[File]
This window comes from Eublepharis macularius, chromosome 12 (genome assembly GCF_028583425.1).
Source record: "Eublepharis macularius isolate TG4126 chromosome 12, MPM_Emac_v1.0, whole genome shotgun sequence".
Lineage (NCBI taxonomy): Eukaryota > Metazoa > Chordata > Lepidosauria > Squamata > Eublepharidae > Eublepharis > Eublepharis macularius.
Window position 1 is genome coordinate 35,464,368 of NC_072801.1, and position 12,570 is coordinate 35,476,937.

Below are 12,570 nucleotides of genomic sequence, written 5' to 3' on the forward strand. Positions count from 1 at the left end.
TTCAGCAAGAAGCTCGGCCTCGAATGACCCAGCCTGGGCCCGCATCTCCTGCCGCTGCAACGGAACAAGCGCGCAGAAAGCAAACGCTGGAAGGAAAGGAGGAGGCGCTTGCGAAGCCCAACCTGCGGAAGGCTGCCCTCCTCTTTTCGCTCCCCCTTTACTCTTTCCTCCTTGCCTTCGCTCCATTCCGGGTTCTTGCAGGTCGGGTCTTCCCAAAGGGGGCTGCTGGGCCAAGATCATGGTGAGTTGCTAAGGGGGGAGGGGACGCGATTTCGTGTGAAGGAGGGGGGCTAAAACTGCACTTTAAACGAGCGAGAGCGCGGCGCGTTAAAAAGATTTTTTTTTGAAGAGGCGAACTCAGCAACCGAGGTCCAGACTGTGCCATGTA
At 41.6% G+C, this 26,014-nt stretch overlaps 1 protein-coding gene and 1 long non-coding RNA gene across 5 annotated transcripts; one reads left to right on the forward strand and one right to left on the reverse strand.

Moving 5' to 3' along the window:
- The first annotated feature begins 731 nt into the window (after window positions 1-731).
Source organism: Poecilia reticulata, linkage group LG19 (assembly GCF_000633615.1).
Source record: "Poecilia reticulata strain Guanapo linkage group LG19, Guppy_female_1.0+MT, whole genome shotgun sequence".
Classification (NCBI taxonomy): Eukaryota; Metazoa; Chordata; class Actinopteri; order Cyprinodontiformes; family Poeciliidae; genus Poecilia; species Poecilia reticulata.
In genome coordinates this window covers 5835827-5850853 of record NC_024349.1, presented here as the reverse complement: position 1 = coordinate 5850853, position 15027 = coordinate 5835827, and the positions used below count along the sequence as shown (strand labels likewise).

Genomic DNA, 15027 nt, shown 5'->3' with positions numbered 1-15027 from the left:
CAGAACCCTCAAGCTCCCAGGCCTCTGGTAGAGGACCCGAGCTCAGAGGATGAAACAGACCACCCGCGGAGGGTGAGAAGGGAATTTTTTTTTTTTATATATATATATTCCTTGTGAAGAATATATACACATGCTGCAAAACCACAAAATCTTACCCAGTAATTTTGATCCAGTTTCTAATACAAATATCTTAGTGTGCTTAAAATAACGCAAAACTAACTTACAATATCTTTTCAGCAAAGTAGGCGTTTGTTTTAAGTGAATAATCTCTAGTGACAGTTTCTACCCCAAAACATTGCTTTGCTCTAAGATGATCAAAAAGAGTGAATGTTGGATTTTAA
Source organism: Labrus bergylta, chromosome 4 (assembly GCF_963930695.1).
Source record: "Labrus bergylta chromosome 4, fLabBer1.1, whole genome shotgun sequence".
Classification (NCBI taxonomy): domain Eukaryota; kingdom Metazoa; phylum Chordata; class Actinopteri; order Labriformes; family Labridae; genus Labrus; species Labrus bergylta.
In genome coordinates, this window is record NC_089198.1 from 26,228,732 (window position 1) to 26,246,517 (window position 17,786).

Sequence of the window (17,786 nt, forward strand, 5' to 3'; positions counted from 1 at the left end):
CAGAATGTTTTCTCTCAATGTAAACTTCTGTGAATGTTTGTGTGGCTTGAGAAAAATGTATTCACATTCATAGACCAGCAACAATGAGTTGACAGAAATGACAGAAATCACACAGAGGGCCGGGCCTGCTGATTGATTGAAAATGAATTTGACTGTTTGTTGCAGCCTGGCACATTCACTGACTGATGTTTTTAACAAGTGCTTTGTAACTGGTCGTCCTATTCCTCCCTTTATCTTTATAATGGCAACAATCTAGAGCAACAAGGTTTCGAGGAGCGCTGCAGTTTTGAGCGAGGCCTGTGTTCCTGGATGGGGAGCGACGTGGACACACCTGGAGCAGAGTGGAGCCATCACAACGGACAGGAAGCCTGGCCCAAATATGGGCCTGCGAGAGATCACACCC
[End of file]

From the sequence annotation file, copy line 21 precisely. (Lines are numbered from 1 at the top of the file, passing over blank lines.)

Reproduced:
CAGAATGTTTTCTCTCAATGTAAACTTCTGTGAATGTTTGTGTGGCTTGAGAAAAATGTATTCACATTCATAGACCAGCAACAATGAGTTGACAGAAATGACAGAAATCACACAGAGGGCCGGGCCTGCTGATTGATTGAAAATGAATTTGACTGTTTGTTGCAGCCTGGCACATTCACTGACTGATGTTTTTAACAAGTGCTTTGTAACTGGTCGTCCTATTCCTCCCTTTATCTTTATAATGGCAACAATCTAGAGCAACAAGGTTTCGAGGAGCGCTGCAGTTTTGAGCGAGGCCTGTGTTCCTGGATGGGGAGCGACGTGGACACACCTGGAGCAGAGTGGAGCCATCACAACGGACAGGAAGCCTGGCCCAAATATGGGCCTGCGAGAGATCACACCC